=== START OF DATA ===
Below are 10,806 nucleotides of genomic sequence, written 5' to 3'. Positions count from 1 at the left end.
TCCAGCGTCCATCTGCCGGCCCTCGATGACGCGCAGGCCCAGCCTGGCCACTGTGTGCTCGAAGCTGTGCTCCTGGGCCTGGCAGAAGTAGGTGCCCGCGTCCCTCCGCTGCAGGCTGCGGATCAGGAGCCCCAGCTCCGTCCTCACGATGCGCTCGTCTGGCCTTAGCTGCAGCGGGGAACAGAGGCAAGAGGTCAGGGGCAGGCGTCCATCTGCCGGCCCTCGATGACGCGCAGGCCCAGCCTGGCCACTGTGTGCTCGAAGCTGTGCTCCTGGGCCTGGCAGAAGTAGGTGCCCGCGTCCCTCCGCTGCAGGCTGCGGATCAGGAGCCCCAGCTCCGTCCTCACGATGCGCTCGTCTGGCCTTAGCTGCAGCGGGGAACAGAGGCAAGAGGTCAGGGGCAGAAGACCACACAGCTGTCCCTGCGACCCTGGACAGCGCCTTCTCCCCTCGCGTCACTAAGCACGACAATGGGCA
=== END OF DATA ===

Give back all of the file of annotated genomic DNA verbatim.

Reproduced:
Below are 10,806 nucleotides of genomic sequence, written 5' to 3'. Positions count from 1 at the left end.
TCCAGCGTCCATCTGCCGGCCCTCGATGACGCGCAGGCCCAGCCTGGCCACTGTGTGCTCGAAGCTGTGCTCCTGGGCCTGGCAGAAGTAGGTGCCCGCGTCCCTCCGCTGCAGGCTGCGGATCAGGAGCCCCAGCTCCGTCCTCACGATGCGCTCGTCTGGCCTTAGCTGCAGCGGGGAACAGAGGCAAGAGGTCAGGGGCAGGCGTCCATCTGCCGGCCCTCGATGACGCGCAGGCCCAGCCTGGCCACTGTGTGCTCGAAGCTGTGCTCCTGGGCCTGGCAGAAGTAGGTGCCCGCGTCCCTCCGCTGCAGGCTGCGGATCAGGAGCCCCAGCTCCGTCCTCACGATGCGCTCGTCTGGCCTTAGCTGCAGCGGGGAACAGAGGCAAGAGGTCAGGGGCAGAAGACCACACAGCTGTCCCTGCGACCCTGGACAGCGCCTTCTCCCCTCGCGTCACTAAGCACGACAATGGGCA